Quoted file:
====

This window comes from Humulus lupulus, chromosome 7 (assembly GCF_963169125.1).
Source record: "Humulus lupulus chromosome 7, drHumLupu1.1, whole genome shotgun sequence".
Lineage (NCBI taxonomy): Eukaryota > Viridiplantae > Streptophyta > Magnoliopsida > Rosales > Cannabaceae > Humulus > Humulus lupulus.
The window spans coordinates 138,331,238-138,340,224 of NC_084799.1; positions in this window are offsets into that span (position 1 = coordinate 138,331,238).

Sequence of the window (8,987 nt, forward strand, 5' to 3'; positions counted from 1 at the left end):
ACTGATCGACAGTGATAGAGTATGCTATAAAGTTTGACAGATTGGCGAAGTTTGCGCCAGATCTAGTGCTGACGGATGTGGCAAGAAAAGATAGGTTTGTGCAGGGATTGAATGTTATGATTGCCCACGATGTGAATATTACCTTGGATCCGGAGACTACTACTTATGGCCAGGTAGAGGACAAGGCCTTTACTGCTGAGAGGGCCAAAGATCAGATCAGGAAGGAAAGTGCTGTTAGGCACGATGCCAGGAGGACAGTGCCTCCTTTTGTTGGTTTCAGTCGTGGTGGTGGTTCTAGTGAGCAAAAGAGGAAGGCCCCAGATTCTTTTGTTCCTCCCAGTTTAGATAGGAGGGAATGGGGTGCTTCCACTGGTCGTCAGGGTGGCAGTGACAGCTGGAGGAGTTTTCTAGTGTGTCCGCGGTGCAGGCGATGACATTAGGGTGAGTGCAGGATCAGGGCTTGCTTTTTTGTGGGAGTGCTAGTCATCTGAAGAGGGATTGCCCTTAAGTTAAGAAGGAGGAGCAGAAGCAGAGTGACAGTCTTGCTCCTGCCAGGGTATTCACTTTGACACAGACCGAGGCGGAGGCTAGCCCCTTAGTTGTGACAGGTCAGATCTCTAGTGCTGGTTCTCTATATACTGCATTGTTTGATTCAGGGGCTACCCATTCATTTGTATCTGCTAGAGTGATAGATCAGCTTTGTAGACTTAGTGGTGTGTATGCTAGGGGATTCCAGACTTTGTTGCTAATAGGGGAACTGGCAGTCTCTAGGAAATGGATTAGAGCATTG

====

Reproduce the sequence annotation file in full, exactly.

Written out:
This window comes from Humulus lupulus, chromosome 7 (assembly GCF_963169125.1).
Source record: "Humulus lupulus chromosome 7, drHumLupu1.1, whole genome shotgun sequence".
Lineage (NCBI taxonomy): Eukaryota > Viridiplantae > Streptophyta > Magnoliopsida > Rosales > Cannabaceae > Humulus > Humulus lupulus.
The window spans coordinates 138,331,238-138,340,224 of NC_084799.1; positions in this window are offsets into that span (position 1 = coordinate 138,331,238).

Sequence of the window (8,987 nt, forward strand, 5' to 3'; positions counted from 1 at the left end):
ACTGATCGACAGTGATAGAGTATGCTATAAAGTTTGACAGATTGGCGAAGTTTGCGCCAGATCTAGTGCTGACGGATGTGGCAAGAAAAGATAGGTTTGTGCAGGGATTGAATGTTATGATTGCCCACGATGTGAATATTACCTTGGATCCGGAGACTACTACTTATGGCCAGGTAGAGGACAAGGCCTTTACTGCTGAGAGGGCCAAAGATCAGATCAGGAAGGAAAGTGCTGTTAGGCACGATGCCAGGAGGACAGTGCCTCCTTTTGTTGGTTTCAGTCGTGGTGGTGGTTCTAGTGAGCAAAAGAGGAAGGCCCCAGATTCTTTTGTTCCTCCCAGTTTAGATAGGAGGGAATGGGGTGCTTCCACTGGTCGTCAGGGTGGCAGTGACAGCTGGAGGAGTTTTCTAGTGTGTCCGCGGTGCAGGCGATGACATTAGGGTGAGTGCAGGATCAGGGCTTGCTTTTTTGTGGGAGTGCTAGTCATCTGAAGAGGGATTGCCCTTAAGTTAAGAAGGAGGAGCAGAAGCAGAGTGACAGTCTTGCTCCTGCCAGGGTATTCACTTTGACACAGACCGAGGCGGAGGCTAGCCCCTTAGTTGTGACAGGTCAGATCTCTAGTGCTGGTTCTCTATATACTGCATTGTTTGATTCAGGGGCTACCCATTCATTTGTATCTGCTAGAGTGATAGATCAGCTTTGTAGACTTAGTGGTGTGTATGCTAGGGGATTCCAGACTTTGTTGCTAATAGGGGAACTGGCAGTCTCTAGGAAATGGATTAGAGCATTG